5.5. Rate Analysis

• Rate analysis was carried out for pavement which is 1000m in length and 7.5m in width (2 lanes). The thickness of bituminous concrete is considered 50mm.
• It is observed that waste rice husk ash modified mix is cost-effective as compared to OPC modified mix. The cost of WRHA modified mix is greater than control mix but the incorporation of WRHA in CBEM results in enhancement in their performance.
Table 8. ANOVA results (Compared with control mix)
As shown in Table 8, the percentage increase in the cost of WRHA modified CBEM is in the range of 1.23 to 1.71% and the cost of OPC modified CBEM is increased by 4.14 to 11.90%. Thus, WRHA modified CBEM is cost-effective than OPC modified CBEM.

6. Conclusions

As per comparison between previous research papers, it is found that the use of WRHA in CBEM improves the mechanical properties of mixes, it gives better performance than conventional mixes.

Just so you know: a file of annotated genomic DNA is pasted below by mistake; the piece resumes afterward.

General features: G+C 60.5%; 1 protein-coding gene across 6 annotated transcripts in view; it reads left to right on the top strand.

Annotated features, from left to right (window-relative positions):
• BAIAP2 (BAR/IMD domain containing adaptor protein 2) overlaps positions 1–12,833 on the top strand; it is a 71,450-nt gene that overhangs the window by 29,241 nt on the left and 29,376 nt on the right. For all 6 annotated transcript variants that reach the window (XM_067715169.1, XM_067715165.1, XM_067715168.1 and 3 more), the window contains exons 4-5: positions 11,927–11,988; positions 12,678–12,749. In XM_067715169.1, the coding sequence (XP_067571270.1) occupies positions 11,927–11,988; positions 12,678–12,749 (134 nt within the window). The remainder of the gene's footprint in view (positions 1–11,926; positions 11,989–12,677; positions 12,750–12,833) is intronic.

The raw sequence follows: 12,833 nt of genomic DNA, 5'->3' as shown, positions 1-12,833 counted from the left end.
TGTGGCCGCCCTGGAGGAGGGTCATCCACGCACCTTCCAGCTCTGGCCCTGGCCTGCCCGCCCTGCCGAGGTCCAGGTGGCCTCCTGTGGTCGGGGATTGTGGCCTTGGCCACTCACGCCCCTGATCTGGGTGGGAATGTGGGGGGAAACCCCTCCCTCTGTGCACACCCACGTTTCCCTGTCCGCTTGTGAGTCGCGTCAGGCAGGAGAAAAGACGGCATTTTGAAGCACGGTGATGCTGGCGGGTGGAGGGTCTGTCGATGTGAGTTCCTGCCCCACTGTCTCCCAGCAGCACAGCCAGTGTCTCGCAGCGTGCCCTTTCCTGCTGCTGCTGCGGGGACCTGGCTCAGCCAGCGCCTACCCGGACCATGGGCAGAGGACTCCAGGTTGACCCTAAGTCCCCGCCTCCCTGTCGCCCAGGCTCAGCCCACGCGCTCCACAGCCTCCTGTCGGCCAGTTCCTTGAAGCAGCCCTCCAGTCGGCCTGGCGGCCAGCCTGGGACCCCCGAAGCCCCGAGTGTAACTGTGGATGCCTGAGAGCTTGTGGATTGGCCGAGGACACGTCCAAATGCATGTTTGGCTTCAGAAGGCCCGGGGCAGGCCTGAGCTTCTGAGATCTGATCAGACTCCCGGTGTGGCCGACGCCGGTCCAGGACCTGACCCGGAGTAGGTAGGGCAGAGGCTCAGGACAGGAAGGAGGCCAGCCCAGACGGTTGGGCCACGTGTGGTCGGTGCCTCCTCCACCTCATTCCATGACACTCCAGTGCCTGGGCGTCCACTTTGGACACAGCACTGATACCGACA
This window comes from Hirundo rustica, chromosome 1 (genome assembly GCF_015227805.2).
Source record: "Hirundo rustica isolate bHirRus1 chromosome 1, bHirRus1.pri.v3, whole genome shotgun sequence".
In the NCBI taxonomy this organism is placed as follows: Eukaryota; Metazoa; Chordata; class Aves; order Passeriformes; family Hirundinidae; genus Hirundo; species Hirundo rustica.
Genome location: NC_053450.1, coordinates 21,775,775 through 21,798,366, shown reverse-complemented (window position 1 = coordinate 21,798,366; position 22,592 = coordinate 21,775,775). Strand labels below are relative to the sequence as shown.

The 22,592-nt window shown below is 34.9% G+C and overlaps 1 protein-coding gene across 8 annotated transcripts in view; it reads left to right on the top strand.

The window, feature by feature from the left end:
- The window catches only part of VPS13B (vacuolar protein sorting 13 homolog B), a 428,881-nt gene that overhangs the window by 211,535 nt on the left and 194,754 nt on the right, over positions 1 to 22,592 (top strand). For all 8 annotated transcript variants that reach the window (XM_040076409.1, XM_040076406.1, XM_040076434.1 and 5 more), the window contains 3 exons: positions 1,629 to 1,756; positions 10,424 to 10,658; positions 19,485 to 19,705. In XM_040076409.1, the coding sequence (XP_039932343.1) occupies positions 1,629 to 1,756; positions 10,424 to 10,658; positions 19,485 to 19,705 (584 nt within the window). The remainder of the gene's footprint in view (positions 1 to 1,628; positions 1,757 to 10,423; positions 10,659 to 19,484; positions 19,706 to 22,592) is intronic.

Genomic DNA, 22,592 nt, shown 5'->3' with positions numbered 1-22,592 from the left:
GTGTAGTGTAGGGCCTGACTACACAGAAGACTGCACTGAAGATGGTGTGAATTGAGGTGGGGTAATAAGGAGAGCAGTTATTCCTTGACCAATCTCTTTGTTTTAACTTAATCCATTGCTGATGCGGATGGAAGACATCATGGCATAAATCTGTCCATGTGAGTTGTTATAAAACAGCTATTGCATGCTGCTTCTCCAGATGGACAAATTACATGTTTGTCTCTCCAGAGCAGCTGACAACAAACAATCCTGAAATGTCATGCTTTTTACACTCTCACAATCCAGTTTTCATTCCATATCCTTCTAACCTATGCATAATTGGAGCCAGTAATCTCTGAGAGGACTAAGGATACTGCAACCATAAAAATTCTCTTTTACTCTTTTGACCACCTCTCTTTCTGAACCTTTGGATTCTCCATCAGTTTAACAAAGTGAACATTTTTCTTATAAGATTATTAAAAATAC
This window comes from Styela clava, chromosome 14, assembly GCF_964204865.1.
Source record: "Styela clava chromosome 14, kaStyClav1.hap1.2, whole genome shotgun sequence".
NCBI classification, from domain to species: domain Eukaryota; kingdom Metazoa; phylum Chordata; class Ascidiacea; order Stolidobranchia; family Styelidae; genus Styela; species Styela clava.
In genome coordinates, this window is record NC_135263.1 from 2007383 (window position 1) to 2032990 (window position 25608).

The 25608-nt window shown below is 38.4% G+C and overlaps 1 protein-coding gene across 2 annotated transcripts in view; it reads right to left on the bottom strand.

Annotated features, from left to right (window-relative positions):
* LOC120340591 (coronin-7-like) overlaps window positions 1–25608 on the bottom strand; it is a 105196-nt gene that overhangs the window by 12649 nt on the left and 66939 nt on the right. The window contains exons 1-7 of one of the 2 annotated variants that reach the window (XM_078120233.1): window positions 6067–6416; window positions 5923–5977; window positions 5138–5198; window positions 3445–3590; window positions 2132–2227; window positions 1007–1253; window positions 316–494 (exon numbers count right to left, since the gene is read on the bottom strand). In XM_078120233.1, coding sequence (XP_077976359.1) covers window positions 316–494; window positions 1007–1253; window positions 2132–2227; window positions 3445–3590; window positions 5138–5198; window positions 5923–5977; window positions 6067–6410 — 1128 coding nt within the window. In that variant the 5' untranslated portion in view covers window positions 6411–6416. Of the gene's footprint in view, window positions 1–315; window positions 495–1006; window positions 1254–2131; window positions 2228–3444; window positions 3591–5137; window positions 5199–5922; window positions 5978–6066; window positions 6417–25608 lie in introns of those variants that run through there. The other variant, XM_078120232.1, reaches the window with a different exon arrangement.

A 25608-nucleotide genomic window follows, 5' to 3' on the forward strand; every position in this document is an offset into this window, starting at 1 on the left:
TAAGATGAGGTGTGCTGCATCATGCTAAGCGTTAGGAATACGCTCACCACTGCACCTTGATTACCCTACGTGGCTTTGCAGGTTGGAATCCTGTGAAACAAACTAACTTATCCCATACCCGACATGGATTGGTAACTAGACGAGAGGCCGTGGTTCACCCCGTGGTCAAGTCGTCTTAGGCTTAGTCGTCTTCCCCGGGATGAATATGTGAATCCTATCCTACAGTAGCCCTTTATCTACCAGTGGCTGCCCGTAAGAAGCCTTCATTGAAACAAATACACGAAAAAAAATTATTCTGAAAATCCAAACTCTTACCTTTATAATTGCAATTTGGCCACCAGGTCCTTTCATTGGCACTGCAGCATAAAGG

As a result of the replacement of traditional mineral filler with WRHA and OPC, the marshal stability of CBEM gets increased. The WRHA modified mix gives maximum stability of 18.9 kN at 2% WRHA content. However, OPC modified mix gives maximum stability of 17.6 kN at 2% OPC content.
The addition of WRHA & OPC in CBEM leads to a reduction in moisture-induced damages as per the results obtained from Retained stability test.
Both WRHA modified and OPC modified CBEM has shown a significant increase in tensile strength values. The range of WRHA modified mixes is obtained from 14 to 26% and for OPC it is from 3 to 16%. However, the tensile strength of the material is improved by 3 to 16% for OPC modified mixes.
The WRHA modified CBEM perform slightly better than OPC modified CBEM when it is compared with the test results of Retained stability test, Indirect tensile strength test and Marshall stability test.
The results of ANOVA analysis shows that the effect of additives on tensile strength, Marshall stability and Retained stability values of CBEM are found to be significantly different.
As per the rate analysis, WRHA modified CBEM is cost-effective than OPC modified CBEM.
According to the findings, it is concluded that WRHA can be used as a substitute for traditional mineral filler in CBEM.